Arbitration conceals illegal and unethical conduct
In addition to the other reasons many companies lust after mandatory arbitration, there's the fact that arbitration files are sealed. So if you were forcing your employees to break the law, for example, it would be in your best interest to have an employment dispute go to arbitration.
As a condition of employment, Amgen requires its employees to sign arbitration agreements. This has been a trend for a number of years in corporate America and the reason is that this method of resolving disputes can be less expensive for employers, since arbitration doesn’t involve the court system.
One former Amgen sales rep, however, is challenging the practice. In a lawsuit, Marc Engelman accuses the biotech of forcing reps to engage in off-label promotion and patient privacy violations to market the Enbrel medication for psoriasis. But he also charges the arbitration agreement is “procedurally unconscionable” and names the American Arbitration Association as a co-defendant.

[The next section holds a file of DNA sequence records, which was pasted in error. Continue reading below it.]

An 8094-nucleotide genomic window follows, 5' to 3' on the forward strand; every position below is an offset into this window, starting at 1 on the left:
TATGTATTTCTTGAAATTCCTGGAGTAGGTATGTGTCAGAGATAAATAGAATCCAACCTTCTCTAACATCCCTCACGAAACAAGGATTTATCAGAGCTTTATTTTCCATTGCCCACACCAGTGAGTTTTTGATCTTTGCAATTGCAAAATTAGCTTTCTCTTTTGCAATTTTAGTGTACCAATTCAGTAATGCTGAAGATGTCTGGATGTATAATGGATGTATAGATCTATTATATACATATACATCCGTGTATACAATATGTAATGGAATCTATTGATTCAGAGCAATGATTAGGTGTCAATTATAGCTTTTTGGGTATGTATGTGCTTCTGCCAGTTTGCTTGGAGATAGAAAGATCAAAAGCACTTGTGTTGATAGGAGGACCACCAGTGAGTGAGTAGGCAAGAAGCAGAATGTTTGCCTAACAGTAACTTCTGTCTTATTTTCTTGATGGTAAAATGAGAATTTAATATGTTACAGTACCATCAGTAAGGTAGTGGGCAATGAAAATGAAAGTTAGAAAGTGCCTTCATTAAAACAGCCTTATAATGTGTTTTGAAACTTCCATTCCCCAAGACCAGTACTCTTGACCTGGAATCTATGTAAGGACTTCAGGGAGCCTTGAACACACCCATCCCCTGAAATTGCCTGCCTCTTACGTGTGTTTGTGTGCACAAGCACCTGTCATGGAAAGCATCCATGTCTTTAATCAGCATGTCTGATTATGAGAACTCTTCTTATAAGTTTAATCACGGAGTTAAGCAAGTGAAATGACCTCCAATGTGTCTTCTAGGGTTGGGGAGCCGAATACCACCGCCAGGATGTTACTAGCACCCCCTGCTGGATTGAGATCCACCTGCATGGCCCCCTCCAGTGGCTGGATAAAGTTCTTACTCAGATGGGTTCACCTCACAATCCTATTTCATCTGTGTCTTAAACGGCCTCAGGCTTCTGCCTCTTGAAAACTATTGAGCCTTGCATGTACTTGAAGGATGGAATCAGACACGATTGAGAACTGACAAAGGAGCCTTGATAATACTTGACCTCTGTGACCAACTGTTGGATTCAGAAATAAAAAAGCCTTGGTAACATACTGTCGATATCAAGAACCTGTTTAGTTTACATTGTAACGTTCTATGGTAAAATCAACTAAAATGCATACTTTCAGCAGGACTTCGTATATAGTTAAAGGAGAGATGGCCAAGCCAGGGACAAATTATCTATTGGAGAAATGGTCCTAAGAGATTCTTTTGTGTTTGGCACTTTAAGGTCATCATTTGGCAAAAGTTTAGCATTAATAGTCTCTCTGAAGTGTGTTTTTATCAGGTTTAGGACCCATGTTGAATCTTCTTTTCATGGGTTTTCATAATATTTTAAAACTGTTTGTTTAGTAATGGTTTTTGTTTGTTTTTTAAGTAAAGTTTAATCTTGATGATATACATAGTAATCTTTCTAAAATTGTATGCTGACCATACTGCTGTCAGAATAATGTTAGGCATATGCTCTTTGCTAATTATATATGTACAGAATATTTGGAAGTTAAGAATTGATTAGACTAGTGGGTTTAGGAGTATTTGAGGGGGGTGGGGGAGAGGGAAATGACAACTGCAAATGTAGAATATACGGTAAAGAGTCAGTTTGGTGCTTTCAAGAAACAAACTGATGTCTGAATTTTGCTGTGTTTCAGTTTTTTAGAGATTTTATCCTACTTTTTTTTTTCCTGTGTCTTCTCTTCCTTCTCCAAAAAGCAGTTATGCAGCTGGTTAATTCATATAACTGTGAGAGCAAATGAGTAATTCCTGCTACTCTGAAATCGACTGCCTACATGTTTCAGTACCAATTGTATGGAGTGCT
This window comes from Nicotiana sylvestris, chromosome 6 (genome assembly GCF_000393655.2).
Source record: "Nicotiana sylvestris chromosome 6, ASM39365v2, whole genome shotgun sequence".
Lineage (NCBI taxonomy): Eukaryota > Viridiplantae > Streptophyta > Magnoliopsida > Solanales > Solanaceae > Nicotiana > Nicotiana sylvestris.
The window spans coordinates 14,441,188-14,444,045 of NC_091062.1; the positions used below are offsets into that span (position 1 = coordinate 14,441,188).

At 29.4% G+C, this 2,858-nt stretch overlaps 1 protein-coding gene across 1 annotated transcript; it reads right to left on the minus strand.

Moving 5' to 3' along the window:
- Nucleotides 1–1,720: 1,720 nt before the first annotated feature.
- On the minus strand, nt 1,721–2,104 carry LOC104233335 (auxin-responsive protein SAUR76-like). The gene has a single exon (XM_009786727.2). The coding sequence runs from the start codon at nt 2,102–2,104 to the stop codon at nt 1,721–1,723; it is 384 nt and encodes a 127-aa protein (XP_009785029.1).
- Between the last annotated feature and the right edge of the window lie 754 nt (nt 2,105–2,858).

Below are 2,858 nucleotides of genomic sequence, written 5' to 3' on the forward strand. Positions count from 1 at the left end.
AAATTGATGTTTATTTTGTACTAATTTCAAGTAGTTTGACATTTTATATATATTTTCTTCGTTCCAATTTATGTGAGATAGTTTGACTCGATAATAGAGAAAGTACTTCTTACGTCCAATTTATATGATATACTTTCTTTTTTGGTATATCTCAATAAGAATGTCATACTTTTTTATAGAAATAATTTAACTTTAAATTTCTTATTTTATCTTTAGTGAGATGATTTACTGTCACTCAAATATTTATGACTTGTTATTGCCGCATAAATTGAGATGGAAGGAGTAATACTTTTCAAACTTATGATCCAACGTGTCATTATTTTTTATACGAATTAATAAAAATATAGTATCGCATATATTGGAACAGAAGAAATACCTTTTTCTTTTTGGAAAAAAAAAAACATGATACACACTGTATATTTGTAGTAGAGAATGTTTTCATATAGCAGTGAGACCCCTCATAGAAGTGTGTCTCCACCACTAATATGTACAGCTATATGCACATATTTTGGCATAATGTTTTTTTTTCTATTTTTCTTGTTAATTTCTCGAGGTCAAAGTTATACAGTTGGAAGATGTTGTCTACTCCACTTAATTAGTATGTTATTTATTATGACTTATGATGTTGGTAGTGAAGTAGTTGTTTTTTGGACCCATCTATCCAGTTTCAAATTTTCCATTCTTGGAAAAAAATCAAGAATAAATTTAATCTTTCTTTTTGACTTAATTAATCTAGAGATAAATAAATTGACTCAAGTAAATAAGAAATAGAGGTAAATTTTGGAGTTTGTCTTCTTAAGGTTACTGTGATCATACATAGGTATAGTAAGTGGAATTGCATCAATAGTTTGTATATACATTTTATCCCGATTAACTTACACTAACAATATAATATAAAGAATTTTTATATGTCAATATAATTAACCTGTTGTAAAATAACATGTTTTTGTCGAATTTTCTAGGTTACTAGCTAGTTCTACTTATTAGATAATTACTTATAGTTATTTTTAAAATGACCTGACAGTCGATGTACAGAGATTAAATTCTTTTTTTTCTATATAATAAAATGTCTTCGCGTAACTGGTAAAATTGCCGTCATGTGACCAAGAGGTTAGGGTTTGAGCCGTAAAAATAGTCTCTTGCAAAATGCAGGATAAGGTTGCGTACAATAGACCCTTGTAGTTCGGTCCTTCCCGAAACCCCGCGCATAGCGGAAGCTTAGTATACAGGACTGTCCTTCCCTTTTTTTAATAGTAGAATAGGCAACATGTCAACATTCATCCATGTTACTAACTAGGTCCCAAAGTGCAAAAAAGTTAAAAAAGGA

How is it unconscionable? For instance, the deal doesn’t allow for dispute involving retaliation; limits discovery to a single individual deposition for each party and then only one expert deposition; requires aggrieved employees to pay for a court reporter; and allows only Amgen an exception to arbitration to seek relief in court, according to the suit filed in a California state court. (Emphasis added.)
The seriousness of the allegations isn't the only reason I'm posting this. Note the bold portion. If arbitration is such a fair and wonderful method of dispute resolution, then why would Amgen want the option to sue their employees? Probably because arbitration isn't so fair and wonderful if you're in the plaintiff's chair.